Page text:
Summary and Info
From the time of Alfred the Great until beyond the end of the Middle Ages, bridges were vital to the rulers and people of England, but they were expensive and difficult to maintain. Who then was responsible for their upkeep? The answer to this question changes over the centuries, and the way in which it changes reveals much about law and power in medieval England. The development of law concerning the maintenance of bridges did not follow a straightforward line: legal ideas developed by the Anglo-Saxons, which had made the first age of bridge building possible, were rejected by the Normans, and royal lawyers of the thirteenth and fourteenth centuries had to find new solutions to the problem. The fate of famous bridges, especially London Bridge, shows the way in which the spiritual, historical and entrepreneurial imagination was pressed into service to find solutions; the fate of humbler bridges shows the urgency with which this problem was debated across the country. By concentrating on this aspect of practical governance and tracing it through the course of the Middle Ages, much is shown about the limitations of royal power and the creativity of the medieval legal mind. ALAN COOPER is Assistant Professor of History at Colgate University.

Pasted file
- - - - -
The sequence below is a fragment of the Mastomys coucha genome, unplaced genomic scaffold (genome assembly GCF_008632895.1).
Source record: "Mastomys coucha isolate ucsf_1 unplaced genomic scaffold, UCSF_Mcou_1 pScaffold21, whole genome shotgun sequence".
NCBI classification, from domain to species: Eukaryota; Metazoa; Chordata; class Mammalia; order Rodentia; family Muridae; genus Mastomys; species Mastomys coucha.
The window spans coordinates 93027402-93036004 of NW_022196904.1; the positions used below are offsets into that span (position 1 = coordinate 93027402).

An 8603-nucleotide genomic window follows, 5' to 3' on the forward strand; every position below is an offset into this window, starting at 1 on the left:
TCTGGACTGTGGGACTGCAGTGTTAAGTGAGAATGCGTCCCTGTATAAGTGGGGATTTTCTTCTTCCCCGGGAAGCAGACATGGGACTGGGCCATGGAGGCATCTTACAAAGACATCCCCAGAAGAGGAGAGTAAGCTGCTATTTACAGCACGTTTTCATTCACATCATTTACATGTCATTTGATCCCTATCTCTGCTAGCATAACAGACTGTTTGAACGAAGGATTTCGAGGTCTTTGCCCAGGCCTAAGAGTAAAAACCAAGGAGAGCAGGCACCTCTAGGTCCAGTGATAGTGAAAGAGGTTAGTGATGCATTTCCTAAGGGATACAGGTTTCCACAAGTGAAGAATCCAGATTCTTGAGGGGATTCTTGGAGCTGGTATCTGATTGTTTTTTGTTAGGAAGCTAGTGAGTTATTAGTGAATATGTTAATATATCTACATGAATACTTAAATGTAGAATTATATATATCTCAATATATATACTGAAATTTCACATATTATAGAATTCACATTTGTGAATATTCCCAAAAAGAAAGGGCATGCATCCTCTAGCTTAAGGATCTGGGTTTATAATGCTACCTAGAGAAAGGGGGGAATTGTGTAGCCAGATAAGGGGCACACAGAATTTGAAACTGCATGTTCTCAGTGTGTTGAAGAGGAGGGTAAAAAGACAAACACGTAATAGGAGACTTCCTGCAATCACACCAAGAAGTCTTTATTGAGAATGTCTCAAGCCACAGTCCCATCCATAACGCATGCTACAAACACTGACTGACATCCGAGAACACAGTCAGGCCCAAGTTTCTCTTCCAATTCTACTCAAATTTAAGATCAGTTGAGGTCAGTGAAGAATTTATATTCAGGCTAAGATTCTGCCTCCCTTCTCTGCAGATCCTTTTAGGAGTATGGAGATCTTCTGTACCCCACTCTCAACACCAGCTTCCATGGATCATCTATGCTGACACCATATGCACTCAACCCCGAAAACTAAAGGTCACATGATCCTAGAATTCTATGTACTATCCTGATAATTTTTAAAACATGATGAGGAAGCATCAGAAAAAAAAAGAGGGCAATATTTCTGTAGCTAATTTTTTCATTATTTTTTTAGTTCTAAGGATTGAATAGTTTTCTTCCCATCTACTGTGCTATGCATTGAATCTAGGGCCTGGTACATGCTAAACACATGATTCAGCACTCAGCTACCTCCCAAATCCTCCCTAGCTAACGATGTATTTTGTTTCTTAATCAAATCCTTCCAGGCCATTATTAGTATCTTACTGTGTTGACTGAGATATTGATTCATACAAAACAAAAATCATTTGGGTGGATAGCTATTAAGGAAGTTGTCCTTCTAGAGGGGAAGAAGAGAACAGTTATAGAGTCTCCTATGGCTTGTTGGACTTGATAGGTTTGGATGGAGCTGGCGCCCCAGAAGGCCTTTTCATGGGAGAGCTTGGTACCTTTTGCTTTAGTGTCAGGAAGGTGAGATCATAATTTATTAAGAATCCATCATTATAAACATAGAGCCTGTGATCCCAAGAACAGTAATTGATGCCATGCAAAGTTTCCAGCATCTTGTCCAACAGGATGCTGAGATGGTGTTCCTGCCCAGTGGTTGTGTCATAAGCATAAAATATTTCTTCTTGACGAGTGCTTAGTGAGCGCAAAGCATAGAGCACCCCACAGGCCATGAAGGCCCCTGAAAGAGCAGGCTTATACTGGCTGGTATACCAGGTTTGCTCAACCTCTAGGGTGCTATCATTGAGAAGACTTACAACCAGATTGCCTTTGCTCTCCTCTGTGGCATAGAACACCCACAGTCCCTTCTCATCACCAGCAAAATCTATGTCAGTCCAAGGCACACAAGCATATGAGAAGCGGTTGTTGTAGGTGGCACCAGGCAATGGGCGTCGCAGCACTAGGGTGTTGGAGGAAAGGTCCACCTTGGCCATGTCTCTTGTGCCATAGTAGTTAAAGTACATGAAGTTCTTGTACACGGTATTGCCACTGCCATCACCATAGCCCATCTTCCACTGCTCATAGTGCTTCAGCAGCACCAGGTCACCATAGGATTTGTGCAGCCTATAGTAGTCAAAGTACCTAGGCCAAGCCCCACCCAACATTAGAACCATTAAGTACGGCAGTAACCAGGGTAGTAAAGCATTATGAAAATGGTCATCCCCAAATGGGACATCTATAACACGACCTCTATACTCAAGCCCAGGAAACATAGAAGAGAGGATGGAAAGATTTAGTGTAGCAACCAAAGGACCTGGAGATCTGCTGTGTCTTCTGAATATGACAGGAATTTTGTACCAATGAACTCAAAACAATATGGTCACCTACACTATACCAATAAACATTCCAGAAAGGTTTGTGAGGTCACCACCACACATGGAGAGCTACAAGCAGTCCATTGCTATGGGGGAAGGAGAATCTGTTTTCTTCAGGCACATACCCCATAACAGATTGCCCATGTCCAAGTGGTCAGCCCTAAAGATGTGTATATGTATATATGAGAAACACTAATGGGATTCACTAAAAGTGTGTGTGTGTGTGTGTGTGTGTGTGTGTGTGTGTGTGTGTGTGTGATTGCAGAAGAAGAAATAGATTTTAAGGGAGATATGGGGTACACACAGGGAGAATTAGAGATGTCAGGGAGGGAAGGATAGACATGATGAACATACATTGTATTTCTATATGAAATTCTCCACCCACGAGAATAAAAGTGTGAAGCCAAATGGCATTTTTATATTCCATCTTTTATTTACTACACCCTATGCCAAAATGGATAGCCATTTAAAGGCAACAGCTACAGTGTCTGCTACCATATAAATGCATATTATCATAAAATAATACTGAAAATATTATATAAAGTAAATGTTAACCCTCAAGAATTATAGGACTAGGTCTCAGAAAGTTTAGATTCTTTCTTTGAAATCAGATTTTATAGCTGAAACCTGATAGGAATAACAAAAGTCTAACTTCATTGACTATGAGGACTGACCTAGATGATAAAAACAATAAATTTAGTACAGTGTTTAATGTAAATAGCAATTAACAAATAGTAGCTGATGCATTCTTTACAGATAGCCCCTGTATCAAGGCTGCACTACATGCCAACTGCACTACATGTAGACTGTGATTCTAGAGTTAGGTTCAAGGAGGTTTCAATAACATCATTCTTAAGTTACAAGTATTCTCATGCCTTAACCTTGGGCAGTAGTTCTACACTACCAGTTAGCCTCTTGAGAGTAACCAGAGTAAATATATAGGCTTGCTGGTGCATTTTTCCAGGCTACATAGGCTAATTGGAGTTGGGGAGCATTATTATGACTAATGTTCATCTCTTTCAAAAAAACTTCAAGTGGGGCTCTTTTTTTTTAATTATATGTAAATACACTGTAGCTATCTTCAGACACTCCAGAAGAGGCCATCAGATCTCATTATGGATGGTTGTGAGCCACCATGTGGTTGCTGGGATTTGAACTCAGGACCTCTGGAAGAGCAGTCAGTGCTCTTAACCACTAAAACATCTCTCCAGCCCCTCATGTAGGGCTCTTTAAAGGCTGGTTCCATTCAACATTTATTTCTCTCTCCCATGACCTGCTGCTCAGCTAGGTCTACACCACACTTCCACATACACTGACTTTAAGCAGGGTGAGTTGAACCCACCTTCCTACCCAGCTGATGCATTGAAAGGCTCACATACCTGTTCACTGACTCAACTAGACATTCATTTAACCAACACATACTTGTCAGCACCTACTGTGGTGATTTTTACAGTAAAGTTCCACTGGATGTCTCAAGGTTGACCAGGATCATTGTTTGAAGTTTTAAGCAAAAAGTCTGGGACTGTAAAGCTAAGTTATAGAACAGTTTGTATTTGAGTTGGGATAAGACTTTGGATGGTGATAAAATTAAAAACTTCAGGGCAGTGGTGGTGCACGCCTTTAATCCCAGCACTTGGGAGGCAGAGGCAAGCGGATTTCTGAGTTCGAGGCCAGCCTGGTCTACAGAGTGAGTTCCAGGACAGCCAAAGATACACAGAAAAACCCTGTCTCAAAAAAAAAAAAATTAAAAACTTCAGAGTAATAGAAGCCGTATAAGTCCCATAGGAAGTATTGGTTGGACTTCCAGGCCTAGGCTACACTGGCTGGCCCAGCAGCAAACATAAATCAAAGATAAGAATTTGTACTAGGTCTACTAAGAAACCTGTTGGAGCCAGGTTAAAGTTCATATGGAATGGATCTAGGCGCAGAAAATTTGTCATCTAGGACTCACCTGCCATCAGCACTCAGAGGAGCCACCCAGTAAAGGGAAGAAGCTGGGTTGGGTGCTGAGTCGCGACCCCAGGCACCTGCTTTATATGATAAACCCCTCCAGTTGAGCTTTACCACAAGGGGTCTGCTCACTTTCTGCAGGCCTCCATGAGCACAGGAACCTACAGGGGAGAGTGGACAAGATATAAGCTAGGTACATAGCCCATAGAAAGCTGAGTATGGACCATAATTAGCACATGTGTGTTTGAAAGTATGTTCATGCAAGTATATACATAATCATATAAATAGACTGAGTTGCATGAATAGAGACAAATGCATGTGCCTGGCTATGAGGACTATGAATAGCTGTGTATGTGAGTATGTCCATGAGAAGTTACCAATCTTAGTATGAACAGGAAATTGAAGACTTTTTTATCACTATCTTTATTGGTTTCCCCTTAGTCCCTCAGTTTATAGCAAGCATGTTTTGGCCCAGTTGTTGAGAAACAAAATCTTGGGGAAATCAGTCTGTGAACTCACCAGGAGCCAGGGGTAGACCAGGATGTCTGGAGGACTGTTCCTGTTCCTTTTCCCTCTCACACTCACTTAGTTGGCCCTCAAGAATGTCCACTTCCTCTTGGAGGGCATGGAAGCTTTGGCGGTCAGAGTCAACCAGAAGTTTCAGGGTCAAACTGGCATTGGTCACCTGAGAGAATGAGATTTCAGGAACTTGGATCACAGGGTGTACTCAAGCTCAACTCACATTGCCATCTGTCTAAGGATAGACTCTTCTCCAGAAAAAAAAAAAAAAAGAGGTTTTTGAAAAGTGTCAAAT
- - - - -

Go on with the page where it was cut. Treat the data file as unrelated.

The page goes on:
More About the Author
Alan Cooper (born June 3, 1952) is an American software designer and programmer. Widely recognized as the “Father of Visual Basic," Cooper is also known for his books About Face: The Essentials of Interaction Design and The Inmates Are Running the Asylum: Why High-Tech Products Drive Us Crazy and How to Restore the Sanity.
Review and Comments
Rate the Book
Bridges, Law and Power in Medieval England, 700-1400 0 out of 5 stars based on 0 ratings.